But what do we mean by results? Some have specifically asked us to show evidence of impact of UN coordination on development results. Ideally we would love to show this, it is after all what motivates us to do what we do, but trying to prove (with hard evidence) how many children’s lives were saved, or how many jobs were created, or how much economic growth occurred as a result of joint workplans or pooled funding mechanisms or regular sector meetings is tough job – rather like looking for the impact of a butterfly’s wings on hurricane patterns.
Why is this so difficult? Well for starters, there’s a lot of debate about whether or not aid contributes to development at all – but even assuming it does – attribution is difficult. Development is the result of the actions and resources of many players – bilateral donors, multilateral banks, NGOs, private sector and not least the government, so identifying what the contribution of the UN is to development versus the other actors is very difficult. Now imagine trying to determine what the impact of particular process changes in how we work together affect our ability to contribute to those results. Furthermore the real development results of an action are only fully apparent many years after an action is taken. So the impact of what we do now might only be measurable in 5-10 years time or more. We also don’t have a control case against which to compare i.e. you can’t randomly choose to coordinate half of your offers and not coordinate the other half and compare the difference.
So if it’s next to impossible to answer the development impact question with confidence what can we do? A few thoughts:
1. Lower your expectations – measure what you can actually measure. Look more at outputs or process outcomes rather than development impact. Look at those things where the change is more easily quantified such as greater efficiency (e.g. reduced number of person hours to do something), faster response time, reduced prices through joint procurement, reduced duplication, greater population reach through joint work. Those things can be measured and can demonstrate the value of coordination assume they do if fact improve – but we can and must measure them to see whether they do make things better and how big the gains are.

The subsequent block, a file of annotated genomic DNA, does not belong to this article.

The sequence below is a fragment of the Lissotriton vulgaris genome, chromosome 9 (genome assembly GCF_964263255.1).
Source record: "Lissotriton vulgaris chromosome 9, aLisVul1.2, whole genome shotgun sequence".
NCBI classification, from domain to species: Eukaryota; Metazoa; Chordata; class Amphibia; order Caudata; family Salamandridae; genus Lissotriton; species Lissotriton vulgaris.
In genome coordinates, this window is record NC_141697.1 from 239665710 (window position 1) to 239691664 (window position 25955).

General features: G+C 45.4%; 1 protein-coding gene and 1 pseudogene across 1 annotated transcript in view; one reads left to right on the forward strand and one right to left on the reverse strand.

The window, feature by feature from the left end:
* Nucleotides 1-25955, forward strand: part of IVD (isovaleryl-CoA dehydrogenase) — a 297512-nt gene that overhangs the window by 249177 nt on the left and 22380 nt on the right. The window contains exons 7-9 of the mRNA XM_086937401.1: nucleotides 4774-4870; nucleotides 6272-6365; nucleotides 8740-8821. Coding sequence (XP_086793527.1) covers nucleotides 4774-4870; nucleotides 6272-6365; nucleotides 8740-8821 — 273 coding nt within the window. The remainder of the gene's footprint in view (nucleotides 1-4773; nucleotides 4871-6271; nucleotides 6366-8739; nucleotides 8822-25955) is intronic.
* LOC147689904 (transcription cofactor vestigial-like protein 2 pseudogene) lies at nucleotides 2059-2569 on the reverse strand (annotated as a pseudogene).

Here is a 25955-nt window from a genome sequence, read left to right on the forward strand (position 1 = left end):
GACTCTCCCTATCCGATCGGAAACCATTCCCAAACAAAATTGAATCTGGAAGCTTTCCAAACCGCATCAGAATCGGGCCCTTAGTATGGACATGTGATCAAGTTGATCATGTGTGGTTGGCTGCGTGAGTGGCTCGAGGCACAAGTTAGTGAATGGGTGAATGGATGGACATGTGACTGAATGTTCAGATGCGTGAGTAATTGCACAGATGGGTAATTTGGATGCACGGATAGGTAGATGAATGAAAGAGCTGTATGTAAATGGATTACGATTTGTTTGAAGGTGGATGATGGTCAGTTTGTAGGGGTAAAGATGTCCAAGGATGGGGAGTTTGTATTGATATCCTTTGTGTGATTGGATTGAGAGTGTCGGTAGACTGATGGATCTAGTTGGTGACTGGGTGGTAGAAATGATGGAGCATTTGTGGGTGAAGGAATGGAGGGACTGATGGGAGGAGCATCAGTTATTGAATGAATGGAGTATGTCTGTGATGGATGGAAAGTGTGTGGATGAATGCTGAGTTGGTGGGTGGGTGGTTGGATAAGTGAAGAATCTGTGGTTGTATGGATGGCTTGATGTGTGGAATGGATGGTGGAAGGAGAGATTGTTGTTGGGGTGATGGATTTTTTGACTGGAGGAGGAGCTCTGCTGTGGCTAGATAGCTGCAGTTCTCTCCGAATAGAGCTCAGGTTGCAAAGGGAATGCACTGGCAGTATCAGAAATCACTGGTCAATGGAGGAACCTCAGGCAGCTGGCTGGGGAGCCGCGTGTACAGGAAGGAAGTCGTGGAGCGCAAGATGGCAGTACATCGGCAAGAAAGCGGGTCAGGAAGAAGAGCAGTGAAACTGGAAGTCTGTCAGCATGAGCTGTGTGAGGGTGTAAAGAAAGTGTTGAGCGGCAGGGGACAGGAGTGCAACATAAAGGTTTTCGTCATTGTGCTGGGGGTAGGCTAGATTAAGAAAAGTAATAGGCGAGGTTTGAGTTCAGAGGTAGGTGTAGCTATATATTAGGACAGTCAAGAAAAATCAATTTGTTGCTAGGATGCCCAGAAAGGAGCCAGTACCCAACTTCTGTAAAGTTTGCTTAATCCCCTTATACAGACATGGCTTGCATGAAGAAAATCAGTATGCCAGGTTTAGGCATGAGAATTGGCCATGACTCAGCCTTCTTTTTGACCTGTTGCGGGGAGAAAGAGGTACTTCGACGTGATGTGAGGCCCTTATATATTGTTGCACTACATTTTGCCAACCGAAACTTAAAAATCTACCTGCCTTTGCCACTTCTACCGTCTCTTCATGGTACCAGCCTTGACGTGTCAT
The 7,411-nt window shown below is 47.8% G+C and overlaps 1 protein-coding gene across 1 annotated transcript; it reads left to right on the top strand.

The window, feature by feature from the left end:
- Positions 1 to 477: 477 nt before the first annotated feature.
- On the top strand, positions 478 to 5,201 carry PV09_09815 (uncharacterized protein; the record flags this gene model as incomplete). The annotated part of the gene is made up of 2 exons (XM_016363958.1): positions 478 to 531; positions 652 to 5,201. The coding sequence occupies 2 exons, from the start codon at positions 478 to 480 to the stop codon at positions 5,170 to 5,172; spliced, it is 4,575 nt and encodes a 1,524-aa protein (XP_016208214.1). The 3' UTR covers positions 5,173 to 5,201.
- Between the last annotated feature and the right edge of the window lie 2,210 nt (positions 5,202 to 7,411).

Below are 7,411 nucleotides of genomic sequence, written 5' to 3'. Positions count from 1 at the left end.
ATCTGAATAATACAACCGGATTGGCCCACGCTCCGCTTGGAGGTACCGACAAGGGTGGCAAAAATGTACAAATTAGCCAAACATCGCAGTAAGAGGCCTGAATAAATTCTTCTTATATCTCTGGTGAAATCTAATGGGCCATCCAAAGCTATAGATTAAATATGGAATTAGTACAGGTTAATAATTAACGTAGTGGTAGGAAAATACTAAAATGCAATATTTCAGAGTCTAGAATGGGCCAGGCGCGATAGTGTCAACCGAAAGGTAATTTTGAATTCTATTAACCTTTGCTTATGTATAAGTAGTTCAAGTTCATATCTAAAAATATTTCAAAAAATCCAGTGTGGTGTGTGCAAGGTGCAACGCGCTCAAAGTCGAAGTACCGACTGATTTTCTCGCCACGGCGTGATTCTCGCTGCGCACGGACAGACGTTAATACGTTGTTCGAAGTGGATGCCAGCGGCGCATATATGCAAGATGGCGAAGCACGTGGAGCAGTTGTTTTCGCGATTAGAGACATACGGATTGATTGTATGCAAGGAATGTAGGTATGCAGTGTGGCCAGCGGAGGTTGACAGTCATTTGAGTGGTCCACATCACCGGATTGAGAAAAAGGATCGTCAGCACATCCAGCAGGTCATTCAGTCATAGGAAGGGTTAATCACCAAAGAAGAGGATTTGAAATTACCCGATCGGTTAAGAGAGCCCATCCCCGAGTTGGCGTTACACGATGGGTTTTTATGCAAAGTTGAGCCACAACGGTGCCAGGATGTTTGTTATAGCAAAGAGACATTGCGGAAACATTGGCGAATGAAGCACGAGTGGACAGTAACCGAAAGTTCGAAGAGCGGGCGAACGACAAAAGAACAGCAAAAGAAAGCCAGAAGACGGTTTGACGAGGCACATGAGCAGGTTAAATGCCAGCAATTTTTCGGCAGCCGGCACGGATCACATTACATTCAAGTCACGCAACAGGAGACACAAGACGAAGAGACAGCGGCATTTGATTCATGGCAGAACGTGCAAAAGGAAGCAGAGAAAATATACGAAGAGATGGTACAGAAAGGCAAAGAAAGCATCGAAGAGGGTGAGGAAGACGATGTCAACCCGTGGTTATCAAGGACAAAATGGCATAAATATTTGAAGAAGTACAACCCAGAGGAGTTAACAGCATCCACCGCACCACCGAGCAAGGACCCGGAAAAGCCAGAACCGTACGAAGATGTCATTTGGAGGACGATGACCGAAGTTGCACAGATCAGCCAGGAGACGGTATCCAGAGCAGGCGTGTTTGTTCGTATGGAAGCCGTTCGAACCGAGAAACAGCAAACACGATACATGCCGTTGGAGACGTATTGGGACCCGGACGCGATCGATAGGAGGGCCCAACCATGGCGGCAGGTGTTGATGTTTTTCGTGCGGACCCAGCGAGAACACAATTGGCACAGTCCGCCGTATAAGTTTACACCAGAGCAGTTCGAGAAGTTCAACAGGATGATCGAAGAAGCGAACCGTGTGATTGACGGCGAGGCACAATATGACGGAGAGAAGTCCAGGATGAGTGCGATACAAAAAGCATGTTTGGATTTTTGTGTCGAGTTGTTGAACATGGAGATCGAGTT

2. Use what we have in terms of linking coordination to development results however limited it may be. All UNDAFs are supposed to be evaluated and although the time frame is too short to show impact they can look at both coordination and delivery and see how they relate to one another. Similarly a number of evaluations of joint programmes have been done on country and global programmes (for example all joint programmes funded by the MDG Achievement Fund were evaluated – a treasure trove of information if someone had the capacity to do a meta-analysis of them all) – again these can help us to determine the relation although they are far from the complete story.
3. Collect individual case studies that illustrate the impact of coordination and explain the chain of events through which they do it. Case studies help illustrate in a real life situation how coordination takes place and what are the potential and actual gains. They illustrate both the challenges and the gains in a way that is tangible and credible. While they are not “scientific” they can have a strong explanatory power. The key here is to present both the successes and the failures – this contributes more to future learning and improved approaches and is also more credible – we need to avoid the temptation of only sharing the positive thinking that this is what donors want to hear. To overcome the limitations of the individual examples whose success my be contextual its is important to collect many case studies from different contexts. This improves the confidence in the observations, and also can be a basis for meta-analysis to look for broader patterns and lessons (see an example here of case studies on human rights mainstreaming).
4. Make a plausible case to look at how process impact can lead to actual impact e.g. if joint procurement of vaccines reduced prices by 10% then this means we are able to vaccinate 10 % more children. If we reduce reporting burden by 50% then staff have 50% more time for programming (or we need 50% less staff). This is of course theoretical impact but it does clearly demonstrate the opportunity cost of maintaining the status quo, strengthening the case for change (and investing in it).
5. Take a look at perceptions – even though we can’t always generate solid quantitative measures of improved effectiveness and efficiency, it’s worth looking at qualitative measures. Government counterparts and other partners often have a sense whether we are working more effectively with them and reducing the burden on them, delivering better advice etc. based on their regular interactions with us. Ongoing dialogue and periodic feedback surveys or polls can be very informative as to how well our main clients think we are doing and whether we are improving over time. We can also anonymously ask our staff the same questions to see whether or not we feel we are doing better. The good news is we have the tools to do this or can easily set them up.